feet right to use. . A decree· cannot be given the complainant unless .the C()urt is prepared to take the broad ground· that the complainant alo:q.e has the right to sell soap powder in packages covered with yellow paper. Once enunciated the ·rule must be applied to all similar cases. The shield of the law must be extended to every dealer 'who adopts paper of a particular colQr in which to wrap his goods until at last the court may be called upon to protect one who claims "for his goods the primitive brown paper and tow string as a peculiar property." Harrington v. Libby, 14 Blatchf. 128, Fed. Cas. No. 6,107. The position contended for is in advance of any yet reached by the courts. This court has on three occasions refused to interfere where the question related only to the color of the wrapper in which the goods are displayed. Novelty Co. v. Blakesley, 40 Fed. 588; Novelty Co. v. Rouss, Id. 585; Mumm v. Kirk, Id 589. The complainant's contention is not, it is thought, in the interest of fair and free competition in trade or capable of a consistent and uniform application. When it comes to a question of such details it is wiser to leave the parties to contend for patronage before the bar of public opinion in the usual manner and with the usual weapons. This may be done with an abiding confidence that he who sells honest goods by honest methods will, in the end, prevail. Commerce is impeded rather than aided by the officious intermeddling of the courts in every petty quarrel between rival traders. It will be an intolerable annoyance if trade is to be still further hampered by a rule which enables a merchant to bring his rival into court because the latter wraps his merchandise in the same colored paper as the former. The bill is dismissed.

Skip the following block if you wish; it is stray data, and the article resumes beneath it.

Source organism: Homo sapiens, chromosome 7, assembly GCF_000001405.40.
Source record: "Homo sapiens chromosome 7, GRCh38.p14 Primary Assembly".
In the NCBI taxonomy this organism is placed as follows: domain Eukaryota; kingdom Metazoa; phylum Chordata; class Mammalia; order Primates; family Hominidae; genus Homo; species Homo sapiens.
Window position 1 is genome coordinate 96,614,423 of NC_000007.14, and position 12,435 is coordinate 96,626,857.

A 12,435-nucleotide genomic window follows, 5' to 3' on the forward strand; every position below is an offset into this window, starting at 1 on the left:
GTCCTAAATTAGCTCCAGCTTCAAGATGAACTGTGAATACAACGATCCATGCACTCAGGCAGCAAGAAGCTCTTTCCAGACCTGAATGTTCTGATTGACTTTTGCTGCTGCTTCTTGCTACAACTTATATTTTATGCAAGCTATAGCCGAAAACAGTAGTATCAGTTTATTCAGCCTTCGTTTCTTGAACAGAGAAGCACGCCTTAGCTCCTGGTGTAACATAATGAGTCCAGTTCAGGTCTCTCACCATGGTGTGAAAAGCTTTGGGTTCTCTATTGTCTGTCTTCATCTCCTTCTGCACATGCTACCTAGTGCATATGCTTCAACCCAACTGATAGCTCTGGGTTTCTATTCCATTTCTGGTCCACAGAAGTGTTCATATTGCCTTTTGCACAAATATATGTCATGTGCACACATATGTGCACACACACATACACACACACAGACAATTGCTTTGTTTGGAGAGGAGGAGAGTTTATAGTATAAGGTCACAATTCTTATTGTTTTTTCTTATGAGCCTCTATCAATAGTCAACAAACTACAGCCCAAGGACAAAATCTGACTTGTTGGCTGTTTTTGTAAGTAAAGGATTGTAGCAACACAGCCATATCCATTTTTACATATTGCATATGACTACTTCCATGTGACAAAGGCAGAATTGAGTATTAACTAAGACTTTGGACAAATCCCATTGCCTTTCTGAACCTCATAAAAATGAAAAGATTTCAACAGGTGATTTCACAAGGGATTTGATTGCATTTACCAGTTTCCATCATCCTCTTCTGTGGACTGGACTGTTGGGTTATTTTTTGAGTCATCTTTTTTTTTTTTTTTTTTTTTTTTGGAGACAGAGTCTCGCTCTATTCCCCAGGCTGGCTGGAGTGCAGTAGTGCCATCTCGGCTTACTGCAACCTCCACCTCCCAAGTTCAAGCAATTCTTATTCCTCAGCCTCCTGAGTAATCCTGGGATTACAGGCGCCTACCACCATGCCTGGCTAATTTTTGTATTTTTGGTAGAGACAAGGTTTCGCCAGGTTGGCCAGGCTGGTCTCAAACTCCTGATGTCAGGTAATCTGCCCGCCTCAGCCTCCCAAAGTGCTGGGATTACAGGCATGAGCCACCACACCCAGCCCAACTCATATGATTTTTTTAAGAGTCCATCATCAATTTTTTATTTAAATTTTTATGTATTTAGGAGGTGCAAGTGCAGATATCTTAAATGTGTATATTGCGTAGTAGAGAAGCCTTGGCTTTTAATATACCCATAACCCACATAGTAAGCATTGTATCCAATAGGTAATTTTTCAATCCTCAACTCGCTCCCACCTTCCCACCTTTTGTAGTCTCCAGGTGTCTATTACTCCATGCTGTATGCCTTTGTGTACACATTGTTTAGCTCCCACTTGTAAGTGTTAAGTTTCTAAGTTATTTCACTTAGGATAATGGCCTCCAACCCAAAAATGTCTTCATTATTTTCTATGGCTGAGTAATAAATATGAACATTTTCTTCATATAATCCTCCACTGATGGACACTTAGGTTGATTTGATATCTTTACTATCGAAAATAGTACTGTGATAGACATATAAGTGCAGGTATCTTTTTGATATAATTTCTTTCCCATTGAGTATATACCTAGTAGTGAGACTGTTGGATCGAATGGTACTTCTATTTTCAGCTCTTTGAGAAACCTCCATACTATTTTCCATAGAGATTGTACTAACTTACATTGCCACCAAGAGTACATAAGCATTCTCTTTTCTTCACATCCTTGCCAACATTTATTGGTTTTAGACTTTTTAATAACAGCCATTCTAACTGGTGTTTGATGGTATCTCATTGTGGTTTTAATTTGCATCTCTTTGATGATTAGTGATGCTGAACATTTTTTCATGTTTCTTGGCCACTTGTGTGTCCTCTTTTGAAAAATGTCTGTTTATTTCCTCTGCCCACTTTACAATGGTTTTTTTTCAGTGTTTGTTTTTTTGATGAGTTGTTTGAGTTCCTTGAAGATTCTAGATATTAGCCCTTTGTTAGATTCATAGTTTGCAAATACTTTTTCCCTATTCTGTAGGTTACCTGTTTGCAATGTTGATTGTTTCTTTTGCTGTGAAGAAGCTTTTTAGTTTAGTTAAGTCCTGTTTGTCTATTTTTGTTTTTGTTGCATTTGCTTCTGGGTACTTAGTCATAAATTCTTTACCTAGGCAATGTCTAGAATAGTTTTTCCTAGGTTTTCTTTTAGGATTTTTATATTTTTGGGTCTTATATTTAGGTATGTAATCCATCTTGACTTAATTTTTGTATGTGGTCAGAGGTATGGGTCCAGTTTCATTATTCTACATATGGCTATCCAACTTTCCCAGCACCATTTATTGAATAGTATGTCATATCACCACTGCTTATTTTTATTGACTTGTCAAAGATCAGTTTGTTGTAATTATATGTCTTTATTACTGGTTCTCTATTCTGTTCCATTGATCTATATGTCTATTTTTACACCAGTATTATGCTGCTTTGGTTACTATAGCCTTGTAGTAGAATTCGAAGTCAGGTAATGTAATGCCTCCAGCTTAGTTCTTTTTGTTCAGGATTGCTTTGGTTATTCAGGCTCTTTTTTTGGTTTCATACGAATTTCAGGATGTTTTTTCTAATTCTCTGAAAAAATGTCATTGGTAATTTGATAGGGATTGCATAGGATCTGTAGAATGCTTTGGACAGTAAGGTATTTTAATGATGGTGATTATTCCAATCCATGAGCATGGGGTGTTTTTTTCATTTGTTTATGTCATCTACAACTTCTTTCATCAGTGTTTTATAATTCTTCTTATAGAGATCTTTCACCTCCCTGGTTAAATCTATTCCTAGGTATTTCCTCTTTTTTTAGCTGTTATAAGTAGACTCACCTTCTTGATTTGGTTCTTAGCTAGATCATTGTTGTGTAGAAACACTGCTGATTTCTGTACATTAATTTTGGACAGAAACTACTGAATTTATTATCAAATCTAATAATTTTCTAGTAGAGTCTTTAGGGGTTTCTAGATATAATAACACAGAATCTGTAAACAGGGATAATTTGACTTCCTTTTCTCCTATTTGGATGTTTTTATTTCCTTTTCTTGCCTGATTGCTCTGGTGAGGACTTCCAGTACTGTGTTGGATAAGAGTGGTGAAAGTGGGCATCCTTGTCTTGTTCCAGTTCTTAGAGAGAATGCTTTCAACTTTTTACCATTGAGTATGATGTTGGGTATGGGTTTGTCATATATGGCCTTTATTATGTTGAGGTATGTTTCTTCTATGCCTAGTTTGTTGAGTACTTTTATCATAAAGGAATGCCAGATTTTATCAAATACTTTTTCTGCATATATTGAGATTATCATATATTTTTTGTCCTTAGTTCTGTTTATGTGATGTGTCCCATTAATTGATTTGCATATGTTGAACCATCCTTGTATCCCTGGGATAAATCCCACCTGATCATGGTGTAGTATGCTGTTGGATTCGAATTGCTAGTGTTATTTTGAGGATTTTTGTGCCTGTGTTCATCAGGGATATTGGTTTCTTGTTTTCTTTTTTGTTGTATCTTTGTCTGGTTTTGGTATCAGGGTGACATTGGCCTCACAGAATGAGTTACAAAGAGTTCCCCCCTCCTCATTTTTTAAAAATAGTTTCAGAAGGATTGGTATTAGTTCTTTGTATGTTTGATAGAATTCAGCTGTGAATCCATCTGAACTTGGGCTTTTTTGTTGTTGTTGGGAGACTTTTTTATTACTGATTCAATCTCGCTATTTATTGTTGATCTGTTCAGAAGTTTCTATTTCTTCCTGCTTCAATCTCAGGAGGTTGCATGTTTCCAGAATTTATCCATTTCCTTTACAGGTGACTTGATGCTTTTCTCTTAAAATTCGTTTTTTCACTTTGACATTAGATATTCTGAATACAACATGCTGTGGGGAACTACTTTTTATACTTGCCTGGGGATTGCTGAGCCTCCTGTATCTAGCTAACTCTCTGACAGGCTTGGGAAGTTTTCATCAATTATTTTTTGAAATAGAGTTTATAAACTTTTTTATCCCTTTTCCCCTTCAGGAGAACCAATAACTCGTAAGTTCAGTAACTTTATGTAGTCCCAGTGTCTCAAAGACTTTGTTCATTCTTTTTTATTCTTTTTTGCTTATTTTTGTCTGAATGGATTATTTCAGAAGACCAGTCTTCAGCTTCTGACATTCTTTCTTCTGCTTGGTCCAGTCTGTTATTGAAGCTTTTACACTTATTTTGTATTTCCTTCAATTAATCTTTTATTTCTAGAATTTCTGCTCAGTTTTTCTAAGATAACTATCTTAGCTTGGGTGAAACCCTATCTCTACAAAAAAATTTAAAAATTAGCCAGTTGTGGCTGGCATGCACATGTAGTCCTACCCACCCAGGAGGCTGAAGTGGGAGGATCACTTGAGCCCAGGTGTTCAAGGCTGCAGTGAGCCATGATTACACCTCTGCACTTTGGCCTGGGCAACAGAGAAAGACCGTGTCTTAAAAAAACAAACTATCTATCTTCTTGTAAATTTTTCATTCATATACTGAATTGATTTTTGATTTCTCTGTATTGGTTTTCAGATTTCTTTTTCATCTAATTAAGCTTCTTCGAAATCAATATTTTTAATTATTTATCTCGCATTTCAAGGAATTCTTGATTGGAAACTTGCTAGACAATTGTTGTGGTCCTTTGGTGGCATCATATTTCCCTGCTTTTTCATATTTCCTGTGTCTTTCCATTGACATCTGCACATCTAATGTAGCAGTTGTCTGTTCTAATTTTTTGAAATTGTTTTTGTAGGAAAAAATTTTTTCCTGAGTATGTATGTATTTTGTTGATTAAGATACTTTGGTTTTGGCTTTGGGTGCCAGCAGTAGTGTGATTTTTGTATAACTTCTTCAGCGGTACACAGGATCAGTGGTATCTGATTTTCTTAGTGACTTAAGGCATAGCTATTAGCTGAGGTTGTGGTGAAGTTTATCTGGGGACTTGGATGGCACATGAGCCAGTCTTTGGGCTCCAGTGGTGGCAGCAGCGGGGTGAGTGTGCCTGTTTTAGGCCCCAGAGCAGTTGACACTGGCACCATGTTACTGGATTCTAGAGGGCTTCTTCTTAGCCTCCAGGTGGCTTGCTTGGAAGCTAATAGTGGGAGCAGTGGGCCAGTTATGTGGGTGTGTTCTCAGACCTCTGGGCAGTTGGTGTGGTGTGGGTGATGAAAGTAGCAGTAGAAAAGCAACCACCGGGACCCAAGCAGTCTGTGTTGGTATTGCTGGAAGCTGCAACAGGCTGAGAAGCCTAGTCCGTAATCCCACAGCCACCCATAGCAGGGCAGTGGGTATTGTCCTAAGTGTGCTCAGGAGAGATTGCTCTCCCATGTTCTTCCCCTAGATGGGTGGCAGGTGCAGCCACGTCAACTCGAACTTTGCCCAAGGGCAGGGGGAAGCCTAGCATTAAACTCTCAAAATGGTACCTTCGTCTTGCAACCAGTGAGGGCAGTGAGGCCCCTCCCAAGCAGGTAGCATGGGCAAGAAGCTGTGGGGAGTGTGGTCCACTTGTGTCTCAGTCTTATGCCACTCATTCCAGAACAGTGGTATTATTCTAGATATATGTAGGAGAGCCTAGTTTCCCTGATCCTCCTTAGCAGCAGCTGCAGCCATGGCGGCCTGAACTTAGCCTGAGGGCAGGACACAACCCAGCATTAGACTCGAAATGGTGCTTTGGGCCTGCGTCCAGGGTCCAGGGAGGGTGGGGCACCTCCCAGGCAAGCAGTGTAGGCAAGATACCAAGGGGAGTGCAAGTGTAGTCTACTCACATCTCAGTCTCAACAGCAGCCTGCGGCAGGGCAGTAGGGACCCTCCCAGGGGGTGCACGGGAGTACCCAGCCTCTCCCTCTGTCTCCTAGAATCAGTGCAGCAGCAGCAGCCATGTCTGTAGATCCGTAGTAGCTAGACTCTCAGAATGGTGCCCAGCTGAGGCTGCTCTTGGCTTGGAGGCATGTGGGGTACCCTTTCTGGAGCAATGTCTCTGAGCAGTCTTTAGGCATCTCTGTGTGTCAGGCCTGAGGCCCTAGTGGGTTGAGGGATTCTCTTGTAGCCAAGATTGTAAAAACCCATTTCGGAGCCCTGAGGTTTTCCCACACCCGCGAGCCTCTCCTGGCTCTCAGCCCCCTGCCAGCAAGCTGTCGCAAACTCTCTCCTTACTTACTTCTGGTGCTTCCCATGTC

CARRINGTON v. SILVER & CO. (Circuit Court of Appeals, Second Circuit. December 17, 1895.)
The carrington patents, Nos. 419,827 and 420,225, for Improvements 'in gas stoves. construed, and held not infringed. 64 Fed. 854, a.fil.rmed.
Appeal from the Circuit Court of the United States for the Southern District of New York. This was a suit by Anna A. Carrington against Silver & Co. for alleged infringement of letters patent No. 419,827, issued January 21, 1890, and No. 420,225, issued January 28, 1890, both to James H. Carrington, for improvements in gas stoves. The circuit court held that neither patent was infringed by defendant, and dismissed the bill. See 64 Fed. 854, where a full statement of the facts will be found. Complainant appeals. H. Albertus West, for appellant. J .. E. M. Bowen, for appellee. Before WALLACE, LACOMBE, and SHIPMAN, Circuit Judges. WALLACE, Circuit Judge. We agree with the court below that the appellee's gas stoves do not infringe either of the patents of the